A Map of New-England : being the first that ever was here cut, and done by the best pattern that could be had, which being in some places defective, it made the other less exact: Yet doth it sufficiently show the scituation of the country and conveniently well the distances of places : The figures that are joyned with the names of places are to distinguish such as have been assaulted by the Indians from others.
1826 (dated) 12 x 15.5 in (30.48 x 39.37 cm)
1 : 850000
This is the Moses Swett 1826 edition of John Foster's 1677 map of New England, the first map printed in America. The map, here as an early 19th century lithograph, was originally printed as a woodcut on single plate. Oriented to the West, the map covers the Massachusetts Bay Colony from Newhaven, Connecticut to Portland Maine and Pemaquid Point, and from the Connecticut River, to Cape Cod and Nantucket. It includes a reasonably accurate mapping of the Connecticut River. The outsized lake near the 'Wine Hills' is Lake Winnipesaukee. Although distorted in size, it is placed with fair accuracy and correctly filled with numerous smaller islands. The overall work is crude by comparison to European maps of the same period, but charming in its idiosyncrasy and significant historically.
Foster prepared the map for issued in Reverend William Hubbard's 1677 Narrative of the Troubles with the Indians in New-England, the earliest accurate account of King Philip's War (1675-1678). King Philip's War, also known as the Frist Indian War, was fought between American Indians in present-day New England and English colonists over land and guns. The towns on this map that have a numerical reference are those that were attacked by the American Indians.
Although this is an 1826 facsimile of the original map, it is important in its own right. It was issued to illustrate the 1826 expanded John Davis 5th edition of Nathaniel Morton's New England's Memorial. The map one of the first prepared by Moses Swett and published by John and William Pendleton, an important American lithographic firm.
Pendleton's Lithography (1825 – 1836) was an American lithography firm active in Boston during the early 19th century. The firm was founded by brothers John and William Pendleton when the acquired some lithographic material from a Boston merchant named Thaxter, who apparently acquired them in Europe but did not understand their use. The Pendleton's subsequently became the first lithographers in Boston. Their work was respected for portraiture, landscape prints, music covers, and other illustrations. John Pendleton left the firm in 1828 but it continued to operate under William. William sold the firm to his bookkeeper Thomas Moore, who changed the name but maintained the same business practices. IN 1840 Moore sold out to Benjamin W. Thayer. Pendleton's Lithography was based in three separate locations in BostonL: Harvard Place (1825-1826), Graphic Court (1826-ca.1832), and finally Washington Street (ca.1836).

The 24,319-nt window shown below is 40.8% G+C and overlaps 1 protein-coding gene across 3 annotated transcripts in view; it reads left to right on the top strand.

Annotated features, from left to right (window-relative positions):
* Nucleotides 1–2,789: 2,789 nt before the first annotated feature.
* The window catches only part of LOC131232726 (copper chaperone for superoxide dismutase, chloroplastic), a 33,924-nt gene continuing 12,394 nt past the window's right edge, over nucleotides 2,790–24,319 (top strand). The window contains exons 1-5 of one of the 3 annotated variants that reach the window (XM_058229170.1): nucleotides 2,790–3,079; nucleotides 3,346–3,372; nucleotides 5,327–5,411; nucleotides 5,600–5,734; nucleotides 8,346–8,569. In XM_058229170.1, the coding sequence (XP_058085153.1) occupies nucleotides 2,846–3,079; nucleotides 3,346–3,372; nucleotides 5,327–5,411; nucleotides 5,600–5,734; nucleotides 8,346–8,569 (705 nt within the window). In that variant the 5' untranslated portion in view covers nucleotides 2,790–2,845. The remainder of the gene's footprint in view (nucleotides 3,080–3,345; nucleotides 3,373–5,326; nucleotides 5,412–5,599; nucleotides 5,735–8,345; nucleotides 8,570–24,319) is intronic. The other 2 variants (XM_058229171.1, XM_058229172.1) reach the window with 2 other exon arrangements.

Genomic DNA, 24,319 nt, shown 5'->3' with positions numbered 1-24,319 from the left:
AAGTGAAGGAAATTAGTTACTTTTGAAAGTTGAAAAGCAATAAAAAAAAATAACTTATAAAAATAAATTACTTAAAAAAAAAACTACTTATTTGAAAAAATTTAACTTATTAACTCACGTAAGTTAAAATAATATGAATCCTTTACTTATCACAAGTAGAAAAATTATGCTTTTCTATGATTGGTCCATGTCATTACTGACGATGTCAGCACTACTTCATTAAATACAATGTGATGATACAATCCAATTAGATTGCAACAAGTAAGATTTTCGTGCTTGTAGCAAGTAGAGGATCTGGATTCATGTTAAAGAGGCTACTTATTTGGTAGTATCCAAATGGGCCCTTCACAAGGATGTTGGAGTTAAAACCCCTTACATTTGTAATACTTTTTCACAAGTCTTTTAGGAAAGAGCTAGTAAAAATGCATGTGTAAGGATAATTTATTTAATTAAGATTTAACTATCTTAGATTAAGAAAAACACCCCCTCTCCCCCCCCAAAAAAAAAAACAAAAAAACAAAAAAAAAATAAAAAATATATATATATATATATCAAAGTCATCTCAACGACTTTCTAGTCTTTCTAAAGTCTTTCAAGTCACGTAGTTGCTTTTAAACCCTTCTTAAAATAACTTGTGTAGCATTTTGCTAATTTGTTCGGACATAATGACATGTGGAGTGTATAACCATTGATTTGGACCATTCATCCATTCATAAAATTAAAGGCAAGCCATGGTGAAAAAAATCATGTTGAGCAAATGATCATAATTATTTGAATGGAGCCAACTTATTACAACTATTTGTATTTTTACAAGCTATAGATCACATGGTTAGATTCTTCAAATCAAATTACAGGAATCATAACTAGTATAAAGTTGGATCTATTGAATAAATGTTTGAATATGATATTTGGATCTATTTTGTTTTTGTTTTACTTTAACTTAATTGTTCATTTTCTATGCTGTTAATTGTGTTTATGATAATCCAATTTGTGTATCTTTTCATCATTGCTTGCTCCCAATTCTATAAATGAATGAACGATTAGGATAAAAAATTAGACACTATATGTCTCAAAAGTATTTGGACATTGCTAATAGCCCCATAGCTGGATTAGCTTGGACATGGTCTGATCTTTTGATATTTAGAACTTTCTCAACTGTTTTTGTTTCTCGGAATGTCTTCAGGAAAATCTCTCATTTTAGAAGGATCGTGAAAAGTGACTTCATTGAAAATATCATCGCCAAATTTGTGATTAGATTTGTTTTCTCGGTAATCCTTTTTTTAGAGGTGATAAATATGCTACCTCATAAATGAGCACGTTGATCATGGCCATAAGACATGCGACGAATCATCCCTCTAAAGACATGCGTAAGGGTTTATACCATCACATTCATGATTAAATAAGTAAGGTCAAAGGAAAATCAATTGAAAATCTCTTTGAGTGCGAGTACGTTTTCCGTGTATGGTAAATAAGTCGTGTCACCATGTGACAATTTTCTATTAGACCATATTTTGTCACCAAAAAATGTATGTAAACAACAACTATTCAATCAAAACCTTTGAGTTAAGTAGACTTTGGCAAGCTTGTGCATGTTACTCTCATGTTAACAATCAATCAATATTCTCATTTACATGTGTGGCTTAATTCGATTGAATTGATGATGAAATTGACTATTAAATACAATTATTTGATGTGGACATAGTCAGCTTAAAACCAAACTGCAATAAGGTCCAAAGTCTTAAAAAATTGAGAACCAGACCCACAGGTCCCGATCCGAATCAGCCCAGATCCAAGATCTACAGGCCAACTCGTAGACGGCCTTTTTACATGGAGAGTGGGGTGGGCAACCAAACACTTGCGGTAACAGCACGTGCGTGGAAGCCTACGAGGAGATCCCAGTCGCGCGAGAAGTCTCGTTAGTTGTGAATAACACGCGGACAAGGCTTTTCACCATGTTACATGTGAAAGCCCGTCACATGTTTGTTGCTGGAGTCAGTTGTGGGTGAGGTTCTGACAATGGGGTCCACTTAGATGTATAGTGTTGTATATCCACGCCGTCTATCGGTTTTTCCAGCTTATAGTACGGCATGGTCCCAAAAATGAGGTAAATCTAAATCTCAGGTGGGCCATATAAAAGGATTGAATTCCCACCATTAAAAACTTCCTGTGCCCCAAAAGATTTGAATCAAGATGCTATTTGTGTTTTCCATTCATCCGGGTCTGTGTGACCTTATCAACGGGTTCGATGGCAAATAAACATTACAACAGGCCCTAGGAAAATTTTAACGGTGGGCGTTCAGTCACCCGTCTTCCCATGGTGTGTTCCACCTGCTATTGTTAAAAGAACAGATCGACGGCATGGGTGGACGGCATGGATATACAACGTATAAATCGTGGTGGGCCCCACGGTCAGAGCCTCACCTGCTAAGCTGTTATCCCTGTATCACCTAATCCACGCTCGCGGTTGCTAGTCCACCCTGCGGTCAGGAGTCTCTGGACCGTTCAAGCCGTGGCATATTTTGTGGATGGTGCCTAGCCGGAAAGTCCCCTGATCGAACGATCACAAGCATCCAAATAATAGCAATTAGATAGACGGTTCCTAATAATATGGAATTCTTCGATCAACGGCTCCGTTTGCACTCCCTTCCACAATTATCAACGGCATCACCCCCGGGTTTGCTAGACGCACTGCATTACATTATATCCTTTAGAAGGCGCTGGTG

Moses Swett (1804 - December 20, 1838) was an American artist, lithographer, and draughtsman. Swett worked for a time with the Pendleton Lithography firm of Boston before relocating in 1830 to Baltimore and partnering with George Endicott to found Endicott and Swett, located in Graphic Hall. In 1831 the partners relocated again, this time to New York City. The partnership dissolved in July of 1834, and Swett began to publish independently in New York. In 1837, he relocated to Washington D.C. where he issued several political cartoons. Swett returned to Boston in 1838 where he died of unknown causes on December 20.
Very good Even toning and offsetting. Some wear on fold lines. Repair left upper margin. Map backed on archival tissue.
OCLC 128326743. Newberry Library VAULT Ayer 171 .H8 1677. McCorkle, B. New England in Early Printed Maps, #677.3 (original London edition). Ristow, W., 'Maps by Pendleton’s Lithography', The Map Collector no.21 (December 1982), pp. 26-31.